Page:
By Jeff Trotter, Executive Vice President, Phase IV Development
The automobile industry is in a precarious state. With factories designed to churn out light trucks, SUVs and other gas-guzzlers, the industry has been ill-prepared for the shift toward energy-efficient vehicles. Whether its denial or archaic thinking or lack of responsiveness or inflexible factory design it’s pretty clear that Detroit (and even Tokyo) has encountered a perfect storm certainly exacerbated by a global economic meltdown, but one nonetheless largely on their own making.
Is this an allegory for the pharmaceutical industry? Perhaps. I’ll limit the metaphor, however, to the subject of research studies, and specifically to observational, non-interventional studies. Suffice it to say that our industry needs to retool in order to costeffectively respond to the need for these unique types of studies. Analogous to producing an SUV when a Smart Car is what’s really needed, while observational studies may be able to utilize certain standard parts from the research process assembly line, a fundamentally different perspective is required overall to respond to what the consumer really wants.
They go by different names: “real world” research; noninterventional study; observational initiative; “late stage” research programs; epidemiological survey; post-marketing surveillance; patient registry; post-approval, non-interventional, observational, real world outcome trial. The common theme is to measure without interfering with what’s being measured; in other words, to observe and, of course, to learn something along the way. However, the specific words and phrases employed to describe a study, while not unimportant, tend to cloud study’s underlying intent. The strategic purpose – the business rationale – behind the study all too often gets lost in the dust when getting a research program started. This is far more critical than many industry professionals realize, as it’s the study’s strategic purpose that drives how the study should be “operationalized,” and as such, directly impacts not only its budget, but also its outcome. This is most acute in the case of post-approval, observational studies, for which the industry often employs practices and perspectives designed for pre-approval, interventional research and, in so doing, ends up with a gasguzzling study.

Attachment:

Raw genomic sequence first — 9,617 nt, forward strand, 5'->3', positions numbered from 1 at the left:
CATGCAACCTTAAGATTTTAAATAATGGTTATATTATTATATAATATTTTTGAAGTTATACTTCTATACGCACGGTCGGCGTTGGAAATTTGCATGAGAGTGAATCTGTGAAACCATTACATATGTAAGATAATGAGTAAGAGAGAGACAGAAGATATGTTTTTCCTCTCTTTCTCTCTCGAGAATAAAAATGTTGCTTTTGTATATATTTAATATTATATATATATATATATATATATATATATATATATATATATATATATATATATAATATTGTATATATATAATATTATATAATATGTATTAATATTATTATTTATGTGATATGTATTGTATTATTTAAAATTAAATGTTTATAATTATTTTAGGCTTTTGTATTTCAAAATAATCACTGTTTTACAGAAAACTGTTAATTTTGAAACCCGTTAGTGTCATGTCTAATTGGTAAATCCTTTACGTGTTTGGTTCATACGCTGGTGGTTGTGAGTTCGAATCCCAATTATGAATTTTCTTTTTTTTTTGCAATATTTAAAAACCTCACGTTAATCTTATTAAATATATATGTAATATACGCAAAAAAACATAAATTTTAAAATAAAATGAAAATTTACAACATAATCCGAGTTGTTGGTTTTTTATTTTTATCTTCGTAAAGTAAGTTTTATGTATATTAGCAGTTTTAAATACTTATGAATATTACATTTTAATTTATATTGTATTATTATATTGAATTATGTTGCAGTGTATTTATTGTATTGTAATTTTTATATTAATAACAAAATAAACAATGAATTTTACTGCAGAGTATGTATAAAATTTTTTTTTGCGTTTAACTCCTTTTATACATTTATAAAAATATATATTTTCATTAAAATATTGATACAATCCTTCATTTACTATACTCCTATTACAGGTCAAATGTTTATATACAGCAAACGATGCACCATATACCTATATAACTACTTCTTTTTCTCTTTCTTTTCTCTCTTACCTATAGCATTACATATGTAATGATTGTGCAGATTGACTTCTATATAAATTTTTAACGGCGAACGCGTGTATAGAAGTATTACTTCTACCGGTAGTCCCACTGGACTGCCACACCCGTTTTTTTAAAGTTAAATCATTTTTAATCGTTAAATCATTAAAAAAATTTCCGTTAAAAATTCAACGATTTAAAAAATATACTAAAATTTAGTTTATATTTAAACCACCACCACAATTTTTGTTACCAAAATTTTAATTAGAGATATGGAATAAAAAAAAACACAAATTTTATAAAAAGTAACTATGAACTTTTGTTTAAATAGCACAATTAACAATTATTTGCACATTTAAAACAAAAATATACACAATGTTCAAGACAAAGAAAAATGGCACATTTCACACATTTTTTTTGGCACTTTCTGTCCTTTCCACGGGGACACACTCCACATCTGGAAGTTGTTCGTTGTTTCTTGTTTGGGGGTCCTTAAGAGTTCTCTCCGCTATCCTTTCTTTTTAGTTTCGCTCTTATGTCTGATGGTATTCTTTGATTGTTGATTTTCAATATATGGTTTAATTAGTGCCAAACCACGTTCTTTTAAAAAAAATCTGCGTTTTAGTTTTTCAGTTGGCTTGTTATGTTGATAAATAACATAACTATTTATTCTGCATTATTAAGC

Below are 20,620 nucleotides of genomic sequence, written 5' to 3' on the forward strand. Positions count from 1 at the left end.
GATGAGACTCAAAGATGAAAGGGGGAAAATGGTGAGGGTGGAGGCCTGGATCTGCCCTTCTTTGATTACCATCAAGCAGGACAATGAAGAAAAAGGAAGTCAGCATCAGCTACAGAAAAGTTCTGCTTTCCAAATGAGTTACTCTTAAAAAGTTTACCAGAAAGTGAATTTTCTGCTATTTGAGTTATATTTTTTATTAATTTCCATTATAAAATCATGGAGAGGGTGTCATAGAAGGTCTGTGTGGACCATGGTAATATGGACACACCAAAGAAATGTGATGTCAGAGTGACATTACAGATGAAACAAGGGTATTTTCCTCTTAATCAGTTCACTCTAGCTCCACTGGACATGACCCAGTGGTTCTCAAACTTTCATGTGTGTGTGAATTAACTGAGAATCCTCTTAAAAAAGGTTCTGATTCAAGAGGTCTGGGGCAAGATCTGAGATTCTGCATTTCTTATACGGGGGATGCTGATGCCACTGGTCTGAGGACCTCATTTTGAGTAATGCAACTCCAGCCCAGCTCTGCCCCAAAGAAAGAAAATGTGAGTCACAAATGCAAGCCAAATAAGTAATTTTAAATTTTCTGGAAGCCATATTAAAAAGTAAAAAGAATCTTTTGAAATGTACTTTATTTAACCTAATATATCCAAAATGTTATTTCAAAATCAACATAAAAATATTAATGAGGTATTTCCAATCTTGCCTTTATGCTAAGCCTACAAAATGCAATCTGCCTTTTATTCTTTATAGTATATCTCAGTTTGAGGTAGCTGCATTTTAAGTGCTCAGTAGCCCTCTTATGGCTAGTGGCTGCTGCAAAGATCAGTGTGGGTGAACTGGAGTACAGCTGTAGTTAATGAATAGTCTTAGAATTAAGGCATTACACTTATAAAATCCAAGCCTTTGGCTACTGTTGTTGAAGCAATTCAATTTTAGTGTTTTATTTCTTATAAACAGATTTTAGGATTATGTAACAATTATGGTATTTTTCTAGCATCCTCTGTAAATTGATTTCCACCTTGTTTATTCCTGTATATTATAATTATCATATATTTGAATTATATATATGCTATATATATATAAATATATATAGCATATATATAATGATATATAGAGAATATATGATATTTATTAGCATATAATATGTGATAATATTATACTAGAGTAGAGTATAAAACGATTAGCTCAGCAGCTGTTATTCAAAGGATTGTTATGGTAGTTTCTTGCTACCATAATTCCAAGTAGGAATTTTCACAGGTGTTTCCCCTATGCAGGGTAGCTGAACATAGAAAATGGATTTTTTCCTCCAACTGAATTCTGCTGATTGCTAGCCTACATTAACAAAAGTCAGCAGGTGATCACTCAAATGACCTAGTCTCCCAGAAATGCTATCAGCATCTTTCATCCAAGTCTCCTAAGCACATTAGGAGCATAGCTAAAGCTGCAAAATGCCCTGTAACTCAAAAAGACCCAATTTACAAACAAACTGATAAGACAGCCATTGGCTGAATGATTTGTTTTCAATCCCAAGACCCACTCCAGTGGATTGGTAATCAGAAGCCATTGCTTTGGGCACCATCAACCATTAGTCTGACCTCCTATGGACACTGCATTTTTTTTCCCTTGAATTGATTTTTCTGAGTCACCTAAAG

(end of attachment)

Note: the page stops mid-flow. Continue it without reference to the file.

So in shopping for the energy-efficient vehicle that is an observational study, the first step is to: